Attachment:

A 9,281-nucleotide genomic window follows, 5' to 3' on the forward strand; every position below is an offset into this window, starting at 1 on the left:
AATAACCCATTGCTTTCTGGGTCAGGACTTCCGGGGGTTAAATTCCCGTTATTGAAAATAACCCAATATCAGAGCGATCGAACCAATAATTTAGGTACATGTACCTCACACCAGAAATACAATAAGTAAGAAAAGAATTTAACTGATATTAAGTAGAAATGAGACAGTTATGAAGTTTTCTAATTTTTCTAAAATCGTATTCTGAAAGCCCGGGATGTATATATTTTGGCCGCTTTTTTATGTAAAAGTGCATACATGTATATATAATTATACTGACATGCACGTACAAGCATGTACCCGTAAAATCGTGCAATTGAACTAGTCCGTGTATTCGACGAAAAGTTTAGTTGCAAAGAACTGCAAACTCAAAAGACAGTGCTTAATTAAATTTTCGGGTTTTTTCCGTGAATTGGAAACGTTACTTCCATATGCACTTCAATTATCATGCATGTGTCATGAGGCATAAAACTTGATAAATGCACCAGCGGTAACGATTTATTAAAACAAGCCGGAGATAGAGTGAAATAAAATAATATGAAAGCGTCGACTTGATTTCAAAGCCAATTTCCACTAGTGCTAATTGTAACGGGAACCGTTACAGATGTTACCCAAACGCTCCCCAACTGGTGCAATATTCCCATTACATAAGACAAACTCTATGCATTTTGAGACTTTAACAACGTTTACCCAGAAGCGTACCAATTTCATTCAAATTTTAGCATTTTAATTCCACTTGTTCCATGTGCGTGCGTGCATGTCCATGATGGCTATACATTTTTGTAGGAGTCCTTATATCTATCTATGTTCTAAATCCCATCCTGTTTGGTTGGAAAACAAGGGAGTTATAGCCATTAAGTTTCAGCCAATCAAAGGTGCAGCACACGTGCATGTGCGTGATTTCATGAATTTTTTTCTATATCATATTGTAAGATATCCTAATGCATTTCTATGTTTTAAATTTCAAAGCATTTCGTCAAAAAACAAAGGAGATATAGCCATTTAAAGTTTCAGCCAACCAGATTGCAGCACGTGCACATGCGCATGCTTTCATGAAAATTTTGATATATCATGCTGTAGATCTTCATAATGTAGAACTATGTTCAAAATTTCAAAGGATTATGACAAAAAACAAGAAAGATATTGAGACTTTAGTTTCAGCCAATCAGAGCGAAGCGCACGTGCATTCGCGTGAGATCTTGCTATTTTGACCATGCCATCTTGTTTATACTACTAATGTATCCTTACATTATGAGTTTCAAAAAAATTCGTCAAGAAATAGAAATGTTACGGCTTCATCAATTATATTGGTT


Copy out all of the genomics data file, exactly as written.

A 9,281-nucleotide genomic window follows, 5' to 3' on the forward strand; every position below is an offset into this window, starting at 1 on the left:
AATAACCCATTGCTTTCTGGGTCAGGACTTCCGGGGGTTAAATTCCCGTTATTGAAAATAACCCAATATCAGAGCGATCGAACCAATAATTTAGGTACATGTACCTCACACCAGAAATACAATAAGTAAGAAAAGAATTTAACTGATATTAAGTAGAAATGAGACAGTTATGAAGTTTTCTAATTTTTCTAAAATCGTATTCTGAAAGCCCGGGATGTATATATTTTGGCCGCTTTTTTATGTAAAAGTGCATACATGTATATATAATTATACTGACATGCACGTACAAGCATGTACCCGTAAAATCGTGCAATTGAACTAGTCCGTGTATTCGACGAAAAGTTTAGTTGCAAAGAACTGCAAACTCAAAAGACAGTGCTTAATTAAATTTTCGGGTTTTTTCCGTGAATTGGAAACGTTACTTCCATATGCACTTCAATTATCATGCATGTGTCATGAGGCATAAAACTTGATAAATGCACCAGCGGTAACGATTTATTAAAACAAGCCGGAGATAGAGTGAAATAAAATAATATGAAAGCGTCGACTTGATTTCAAAGCCAATTTCCACTAGTGCTAATTGTAACGGGAACCGTTACAGATGTTACCCAAACGCTCCCCAACTGGTGCAATATTCCCATTACATAAGACAAACTCTATGCATTTTGAGACTTTAACAACGTTTACCCAGAAGCGTACCAATTTCATTCAAATTTTAGCATTTTAATTCCACTTGTTCCATGTGCGTGCGTGCATGTCCATGATGGCTATACATTTTTGTAGGAGTCCTTATATCTATCTATGTTCTAAATCCCATCCTGTTTGGTTGGAAAACAAGGGAGTTATAGCCATTAAGTTTCAGCCAATCAAAGGTGCAGCACACGTGCATGTGCGTGATTTCATGAATTTTTTTCTATATCATATTGTAAGATATCCTAATGCATTTCTATGTTTTAAATTTCAAAGCATTTCGTCAAAAAACAAAGGAGATATAGCCATTTAAAGTTTCAGCCAACCAGATTGCAGCACGTGCACATGCGCATGCTTTCATGAAAATTTTGATATATCATGCTGTAGATCTTCATAATGTAGAACTATGTTCAAAATTTCAAAGGATTATGACAAAAAACAAGAAAGATATTGAGACTTTAGTTTCAGCCAATCAGAGCGAAGCGCACGTGCATTCGCGTGAGATCTTGCTATTTTGACCATGCCATCTTGTTTATACTACTAATGTATCCTTACATTATGAGTTTCAAAAAAATTCGTCAAGAAATAGAAATGTTACGGCTTCATCAATTATATTGGTT